House Shows
There's nothing quite like attending a sweaty show in a packed-out downtown house. Charleston's house show venues are constantly changing, but if you know where to look you can always find them. The best place to find out about Charleston's DIY and house show scene is to join The House Shows of Charleston group on Facebook. It's a very active group, and local bands, promoters, and house show residents are constantly posting about upcoming shows at Charleston's finest DIY spaces.

Record Labels

Coast Records
Coast Records is not only a record label, but also a fully-equipped professional production studio run by Matt Zutell, who also happens to be the drummer in one of Charleston's most popular bands, Human Resources. Coast Records has worked with several prominent artists in the Charleston music scene, including Mark Bryan (of Hootie & The Blowfish), Drivin N Cryin, SUSTO, Heyrocco, Rare Creatures, Chris Wilcox, Youngster, Tyler Boone, and many more. I could go on about how great Coast Records is, but once you get involved in the scene here in Charleston, you'll find out for yourself rather quickly.

Real South Records
Real South Records is an up-and-coming record label in the Charleston and greater South Carolina area. Priding itself in diversity of both expression and musical styles, Real South Records is home to some of South Carolina's most promising talent, from americana outfit Mechanical River, to indie rock band Whitehall and rappers Sunny Malin and Abstract. Real South is doing some great things in regards to bringing people from different backgrounds together through a musical medium, and there is a certain standard of professionalism that founder DJ Edwards adheres to that is not often matched in a music scene.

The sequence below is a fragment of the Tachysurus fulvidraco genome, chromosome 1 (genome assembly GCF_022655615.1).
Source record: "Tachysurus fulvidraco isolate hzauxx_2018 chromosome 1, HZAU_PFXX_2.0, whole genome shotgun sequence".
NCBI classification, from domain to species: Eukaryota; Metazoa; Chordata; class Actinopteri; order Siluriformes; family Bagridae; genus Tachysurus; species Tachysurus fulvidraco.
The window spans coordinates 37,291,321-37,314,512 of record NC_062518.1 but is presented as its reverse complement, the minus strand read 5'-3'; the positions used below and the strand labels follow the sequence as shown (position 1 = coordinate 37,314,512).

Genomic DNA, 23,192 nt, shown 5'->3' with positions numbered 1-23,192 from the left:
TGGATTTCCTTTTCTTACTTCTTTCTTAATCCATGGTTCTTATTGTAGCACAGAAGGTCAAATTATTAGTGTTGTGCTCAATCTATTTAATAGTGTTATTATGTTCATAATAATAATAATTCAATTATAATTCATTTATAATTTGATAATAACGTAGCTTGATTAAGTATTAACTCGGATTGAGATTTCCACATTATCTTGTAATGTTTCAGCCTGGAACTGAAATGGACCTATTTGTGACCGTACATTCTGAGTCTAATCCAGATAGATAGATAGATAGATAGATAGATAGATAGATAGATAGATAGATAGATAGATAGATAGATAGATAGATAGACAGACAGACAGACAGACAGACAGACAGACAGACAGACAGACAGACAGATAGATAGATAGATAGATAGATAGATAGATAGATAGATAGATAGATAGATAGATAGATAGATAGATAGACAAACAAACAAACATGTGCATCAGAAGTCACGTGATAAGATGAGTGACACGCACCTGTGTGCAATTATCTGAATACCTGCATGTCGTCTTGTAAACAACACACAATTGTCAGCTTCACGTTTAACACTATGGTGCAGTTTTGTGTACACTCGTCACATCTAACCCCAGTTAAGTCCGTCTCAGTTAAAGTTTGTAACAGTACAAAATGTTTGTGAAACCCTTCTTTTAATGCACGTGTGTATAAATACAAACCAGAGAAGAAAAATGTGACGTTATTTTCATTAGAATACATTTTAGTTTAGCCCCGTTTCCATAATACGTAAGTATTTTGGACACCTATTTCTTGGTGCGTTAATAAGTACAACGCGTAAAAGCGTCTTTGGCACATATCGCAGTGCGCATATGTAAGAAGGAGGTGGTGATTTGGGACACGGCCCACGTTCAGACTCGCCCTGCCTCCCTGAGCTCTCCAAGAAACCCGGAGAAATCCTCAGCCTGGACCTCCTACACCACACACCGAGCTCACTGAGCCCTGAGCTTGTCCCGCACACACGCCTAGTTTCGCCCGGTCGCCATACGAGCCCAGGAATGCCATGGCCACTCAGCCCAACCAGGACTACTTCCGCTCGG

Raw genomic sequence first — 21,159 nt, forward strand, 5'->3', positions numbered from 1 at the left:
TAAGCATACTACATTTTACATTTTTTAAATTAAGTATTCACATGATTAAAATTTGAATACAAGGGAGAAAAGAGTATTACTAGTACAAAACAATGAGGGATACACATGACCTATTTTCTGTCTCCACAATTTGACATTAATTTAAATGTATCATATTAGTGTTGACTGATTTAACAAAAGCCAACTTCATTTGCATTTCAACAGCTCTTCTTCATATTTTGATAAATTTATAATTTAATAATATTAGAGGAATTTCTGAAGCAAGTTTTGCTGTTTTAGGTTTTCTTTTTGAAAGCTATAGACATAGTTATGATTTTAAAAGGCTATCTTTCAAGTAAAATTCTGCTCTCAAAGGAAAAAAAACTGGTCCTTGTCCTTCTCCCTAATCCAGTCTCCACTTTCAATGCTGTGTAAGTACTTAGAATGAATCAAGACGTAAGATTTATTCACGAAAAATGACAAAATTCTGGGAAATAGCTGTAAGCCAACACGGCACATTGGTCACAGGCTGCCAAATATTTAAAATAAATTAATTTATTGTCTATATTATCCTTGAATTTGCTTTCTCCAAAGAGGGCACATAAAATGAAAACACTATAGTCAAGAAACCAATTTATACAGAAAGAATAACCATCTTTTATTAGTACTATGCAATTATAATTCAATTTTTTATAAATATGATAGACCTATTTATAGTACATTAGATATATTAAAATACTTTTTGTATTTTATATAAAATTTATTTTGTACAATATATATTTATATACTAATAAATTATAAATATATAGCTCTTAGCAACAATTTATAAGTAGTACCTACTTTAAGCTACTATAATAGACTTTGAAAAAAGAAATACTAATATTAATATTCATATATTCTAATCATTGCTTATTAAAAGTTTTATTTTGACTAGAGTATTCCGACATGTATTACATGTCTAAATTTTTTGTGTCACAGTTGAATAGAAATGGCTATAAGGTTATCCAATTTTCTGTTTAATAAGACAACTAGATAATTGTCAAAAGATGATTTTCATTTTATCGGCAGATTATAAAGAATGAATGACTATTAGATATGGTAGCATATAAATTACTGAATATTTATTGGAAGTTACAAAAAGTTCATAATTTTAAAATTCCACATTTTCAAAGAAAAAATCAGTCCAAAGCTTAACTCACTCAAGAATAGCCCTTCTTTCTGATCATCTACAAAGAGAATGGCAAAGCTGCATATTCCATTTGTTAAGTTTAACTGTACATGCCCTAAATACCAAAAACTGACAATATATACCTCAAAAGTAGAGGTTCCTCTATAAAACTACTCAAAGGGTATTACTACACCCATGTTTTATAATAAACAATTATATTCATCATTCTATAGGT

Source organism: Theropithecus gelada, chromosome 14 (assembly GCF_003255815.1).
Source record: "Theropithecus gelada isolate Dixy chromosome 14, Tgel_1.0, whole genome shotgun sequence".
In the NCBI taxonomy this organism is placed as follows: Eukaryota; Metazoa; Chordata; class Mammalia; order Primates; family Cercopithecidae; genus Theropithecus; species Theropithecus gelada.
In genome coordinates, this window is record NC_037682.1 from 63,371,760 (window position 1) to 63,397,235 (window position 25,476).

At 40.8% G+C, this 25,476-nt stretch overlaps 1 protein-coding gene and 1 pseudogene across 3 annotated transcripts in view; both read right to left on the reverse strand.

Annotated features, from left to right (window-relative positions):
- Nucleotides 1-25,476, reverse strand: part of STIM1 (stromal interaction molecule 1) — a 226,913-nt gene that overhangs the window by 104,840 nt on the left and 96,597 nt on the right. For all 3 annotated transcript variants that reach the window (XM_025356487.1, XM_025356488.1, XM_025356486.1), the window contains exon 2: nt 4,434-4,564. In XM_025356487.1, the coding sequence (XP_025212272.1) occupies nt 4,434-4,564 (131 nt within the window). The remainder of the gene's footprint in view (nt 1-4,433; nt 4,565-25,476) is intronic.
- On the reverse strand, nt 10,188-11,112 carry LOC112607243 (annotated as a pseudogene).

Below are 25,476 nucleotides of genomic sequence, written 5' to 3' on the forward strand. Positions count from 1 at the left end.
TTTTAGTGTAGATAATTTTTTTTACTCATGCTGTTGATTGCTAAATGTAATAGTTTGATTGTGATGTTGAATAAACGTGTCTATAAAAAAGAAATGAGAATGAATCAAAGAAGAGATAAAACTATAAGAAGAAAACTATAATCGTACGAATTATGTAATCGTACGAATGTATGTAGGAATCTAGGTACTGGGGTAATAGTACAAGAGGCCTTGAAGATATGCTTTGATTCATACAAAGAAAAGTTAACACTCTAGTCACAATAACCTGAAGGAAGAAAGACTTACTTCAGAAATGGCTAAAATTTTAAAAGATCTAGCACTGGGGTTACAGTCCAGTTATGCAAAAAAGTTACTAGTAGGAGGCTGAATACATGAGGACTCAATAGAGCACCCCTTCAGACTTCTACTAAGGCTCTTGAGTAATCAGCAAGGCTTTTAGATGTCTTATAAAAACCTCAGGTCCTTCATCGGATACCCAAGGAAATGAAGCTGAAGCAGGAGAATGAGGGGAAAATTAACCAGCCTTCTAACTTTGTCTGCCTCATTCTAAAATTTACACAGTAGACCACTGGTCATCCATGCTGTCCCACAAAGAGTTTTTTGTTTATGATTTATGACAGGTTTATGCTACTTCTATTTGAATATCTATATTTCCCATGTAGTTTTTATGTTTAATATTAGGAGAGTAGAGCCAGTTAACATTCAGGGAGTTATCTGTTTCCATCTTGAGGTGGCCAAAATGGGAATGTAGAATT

1770 Records
While 1770 Records isn't exactly a record label, they do contribute greatly to Charleston's music scene by offering students at the College of Charleston an entryway into the scene. 1770 Records is run almost entirely by College of Charleston students, giving them hands-on industry experience and putting on live events that are all-ages and thus accessible to kids who either haven't turned 21 or haven't been able to acquire a quality fake ID. 21+ shows are a constant barrier for college students looking to get involved with the local scene, and 1770 Records helps to offset some of that with the shows that they organize.

Other Resources

Charleston Scene
The Post & Courier publishes a music and artss section called Charleston Scene, and it's a great resource for finding out more about what's going on in the Charleston music scene. They handle a lot of interviews and show previews of the bigger artists that come through town, as well as some song and video premieres for local bands and artists. Charleston scene has come a long way since local journalist Kalyn Oyer took over, and if you're looking to get involved in the Charleston music scene, reading her articles is certainly a good place to start.

Charleston City Paper
Since the City Paper recently released a similar article on this subject, I wanted to show them some love. They interview a lot of artists and cover a lot of the bigger events that happen in town, and without their coverage, the Charleston music scene would still be mostly underground. You can check their music section to get an overview of what's going on in Charleston's music scene. The best part about the Charleston City Paper is that it's free, so you really have no reason not to read it. Unless reading isn't your thing. In that case, I don't know how you got so far into this article.

Scene SC
While Scene SC is based in Columbia, they are the longest-running blog covering the South Carolina music scene, and they are absolutely fantastic. Scene SC covers music all over South Carolina, which certainly includes Charleston bands. They also do a ton of photography and video production, so if you're looking to find out more about music in South Carolina as a whole, Scene SC is an excellent resource. They release a sampler every year featuring new music from all South Carolina artists. Check out the 2018 Scene SC Sampler here.

Holy City Sinner
Holy City Sinner is probably Charleston's largest independent website, covering happenings of all kinds in the Charleston area. That being said, they do write some about the music scene in Charleston, and they are a good resource if you just want to keep up with what's going on in the Holy City.

Extra Chill
Last, but certainly not least, you have Extra Chill. Here at Extra Chill, we dedicate ourselves to the promotion of Charleston's music scene. Follow us on Facebook, Instagram, and Twitter to stay in the loop. Also, don't forget to share this article with anyone who wants to learn more about Charleston's music scene!